Patrick Rowan’s Skywatch: North American solar eclipse of 2017 –

 In Science
The moon will completely block the midday sun along a track bisecting the United States from Oregon to South Carolina on Aug. 21.

The Great North American Solar Eclipse of 2017 will be the first coast-to-coast solar eclipse in 99 years, and the first visible solely from the U.S. Here in Greater Springfield, for the first time in a generation, more than 70 percent of the sun will be eclipsed.

Totality is the holy grail of eclipses, and an unparalleled skywatching event. The brighter stars and planets come out in the daytime, and the solar corona — the sun’s extended atmosphere — becomes visible in all it’s glory — no telescopes or eye protection needed.

Photographs can’t convey the nuanced beauty of the corona’s filament structure. Ron Woodland, a local astronomy educator who has witnessed several solar eclipses, called totality “the most amazing thing I’ve ever seen. Nothing compares with it.”

About 200 million people are within a day’s drive of the path of totality, and many will travel from farther, including skywatchers and amateur astronomers from Western Mass, and around the world. Occurring in the middle of the day during prime summer vacation season, this could easily become the most viewed total eclipse in world history.

With unknown numbers rushing in, this will be a mammoth cultural experiment, and a secondary story-line has developed. Here’s a hint: Firm up your eclipse travel plans quickly.

As interest grows and more people make plans to go, the potential for traffic jams and associated issues increases. Those worries provoke further news coverage and alert many who otherwise might not have noticed. Some will want to see what all the commotion is about. By planning trips, they’ll help fuel a classic feedback loop, causing the situation to snowball.

As one of the who-knows-how-many, I’m concerned. Hotels and campgrounds in the best locations are already essentially full, and the “too-late zone” is expanding outward from the path of totality. Transportation options are shrinking, and prices are climbing, so even if I managed to find the perfect spot, I could run into trouble getting there.

My cousin in Charlotte, North Carolina — just 90 minutes north of totality — has kindly offered her hospitality. A round trip by train is within my means, but I’d have to rent a car for the final miles. As I worry about getting caught in gridlock, even they could become unavailable. Ugh.

South Carolina is expecting a million visitors for the eclipse, some say more. One experienced blogger wrote “We’re going down two days before, and I’m worried about even that.”

Seeing the sun’s corona during a total solar eclipse is on my bucket list, so I’ve got to try. But the specter of unpleasantness haunts me, and I’m beginning to wonder if I’ll get there at all. So, please don’t remind me that this is also Atlantic Coast hurricane season, OK?

My friend, eclipse veteran Ed Faits, thinks concerns are overblown: “The path of totality is 70 miles wide, and thousands of miles long” he said, “I find it hard to believe there’s not room for everybody.” Easy for him to say; he made his arrangements over a year ago. I’m sure he’ll be settled in and ready for totality as us newcomers jockey for access along the center-line where the eclipse will be deepest and last longest.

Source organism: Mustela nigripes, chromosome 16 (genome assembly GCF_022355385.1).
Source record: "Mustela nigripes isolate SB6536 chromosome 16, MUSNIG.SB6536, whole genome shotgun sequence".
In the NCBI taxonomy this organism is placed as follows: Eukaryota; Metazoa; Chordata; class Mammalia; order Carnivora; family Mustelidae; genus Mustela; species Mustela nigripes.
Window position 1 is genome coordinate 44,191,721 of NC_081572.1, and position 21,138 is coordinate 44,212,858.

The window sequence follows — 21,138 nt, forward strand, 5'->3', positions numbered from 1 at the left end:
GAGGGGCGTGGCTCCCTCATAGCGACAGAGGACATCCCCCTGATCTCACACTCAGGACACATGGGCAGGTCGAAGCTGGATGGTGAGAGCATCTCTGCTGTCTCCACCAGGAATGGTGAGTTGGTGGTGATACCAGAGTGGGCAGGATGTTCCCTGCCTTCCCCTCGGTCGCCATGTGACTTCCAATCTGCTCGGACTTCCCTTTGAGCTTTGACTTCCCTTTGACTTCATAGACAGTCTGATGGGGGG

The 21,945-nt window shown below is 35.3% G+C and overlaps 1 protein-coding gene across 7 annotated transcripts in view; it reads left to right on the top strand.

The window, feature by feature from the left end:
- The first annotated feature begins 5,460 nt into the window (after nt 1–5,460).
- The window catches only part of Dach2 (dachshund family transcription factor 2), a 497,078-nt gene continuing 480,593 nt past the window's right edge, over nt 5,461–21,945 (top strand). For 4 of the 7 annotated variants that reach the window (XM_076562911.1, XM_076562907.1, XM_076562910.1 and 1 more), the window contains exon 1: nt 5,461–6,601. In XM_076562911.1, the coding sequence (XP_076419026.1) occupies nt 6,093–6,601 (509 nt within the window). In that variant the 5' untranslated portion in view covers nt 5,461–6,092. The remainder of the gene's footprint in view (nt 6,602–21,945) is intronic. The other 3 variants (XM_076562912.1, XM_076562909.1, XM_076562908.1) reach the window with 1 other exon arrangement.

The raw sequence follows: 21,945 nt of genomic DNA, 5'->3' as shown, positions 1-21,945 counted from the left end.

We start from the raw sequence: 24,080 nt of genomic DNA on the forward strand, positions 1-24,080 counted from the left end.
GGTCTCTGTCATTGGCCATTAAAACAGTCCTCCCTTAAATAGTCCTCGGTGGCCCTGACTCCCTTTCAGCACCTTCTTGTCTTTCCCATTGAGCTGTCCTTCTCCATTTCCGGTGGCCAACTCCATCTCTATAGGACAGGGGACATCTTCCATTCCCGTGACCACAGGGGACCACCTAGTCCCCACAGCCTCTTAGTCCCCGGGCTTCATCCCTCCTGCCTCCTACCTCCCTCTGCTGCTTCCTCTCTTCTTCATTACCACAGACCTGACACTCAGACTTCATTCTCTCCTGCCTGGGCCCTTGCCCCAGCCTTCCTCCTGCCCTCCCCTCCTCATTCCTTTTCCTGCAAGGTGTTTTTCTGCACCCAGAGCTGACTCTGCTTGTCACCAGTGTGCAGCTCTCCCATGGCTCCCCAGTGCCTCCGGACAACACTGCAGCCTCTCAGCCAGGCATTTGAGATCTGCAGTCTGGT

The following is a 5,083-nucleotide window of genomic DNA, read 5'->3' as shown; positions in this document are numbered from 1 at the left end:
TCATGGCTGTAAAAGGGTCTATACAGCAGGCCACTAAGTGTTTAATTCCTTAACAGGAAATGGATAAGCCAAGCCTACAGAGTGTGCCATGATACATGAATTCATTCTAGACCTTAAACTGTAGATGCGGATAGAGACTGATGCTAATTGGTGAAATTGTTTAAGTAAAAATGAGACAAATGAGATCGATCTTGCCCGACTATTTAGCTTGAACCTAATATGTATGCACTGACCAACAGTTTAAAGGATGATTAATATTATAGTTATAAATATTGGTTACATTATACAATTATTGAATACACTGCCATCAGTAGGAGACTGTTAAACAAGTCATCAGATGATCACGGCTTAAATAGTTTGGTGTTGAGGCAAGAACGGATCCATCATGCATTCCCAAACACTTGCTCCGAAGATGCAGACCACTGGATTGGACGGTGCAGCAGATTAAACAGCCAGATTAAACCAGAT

Still, I’m not panicking. By traveling farther west, I could bypass more densely populated regions and enjoy better weather prospects, but those costs quickly become prohibitive. Weighing the rising costs and dwindling prospects is proving difficult, and at this point, I’ll sleep in a car, or on the ground if I have to. Or something.

All this uncertainty caught me off-guard, and prompted a last minute change of subject for this column. Yesterday (Tuesday) marked the 20th anniversary of the Mars Pathfinder landing on July 4, 1997, and I was looking forward to sharing perspectives on our two subsequent decades of uninterrupted robotic presence at Mars. But this eclipse — if you’ll excuse the pun — over-shadowed that.

I saw my first and only total solar eclipse in 1963, when my father drove me and my four oldest siblings to Maine. After car trouble and several days of heroic effort, he got us to the edge of the path of totality, and joined those pulled over on the interstate to watch. Others continued on their merry way, strangely and inexplicably.

We made it… just barely, but our brief experience of totality was forever tainted by the headlights of a nearby parked car that came on while pointed in our faces. At our location, totality lasted only seconds, but Dad largely hid his frustration.

That was 54 years ago. The interstate highway system was in its infancy with only a fraction of today’s 46 thousand miles. People traveled, but not so freely. Cars broke down, dotting the roadsides with evidence that even modest trips involved uncertainty.

Ron Woodland remembers too. He recounted how, on the way to Mount Desert Island in Maine for the same 1963 eclipse, his 1953 Plymouth was losing power. “It might have been a bad head gasket” he said. “I was really concerned that that we wouldn’t see the eclipse, but the old car held out.”

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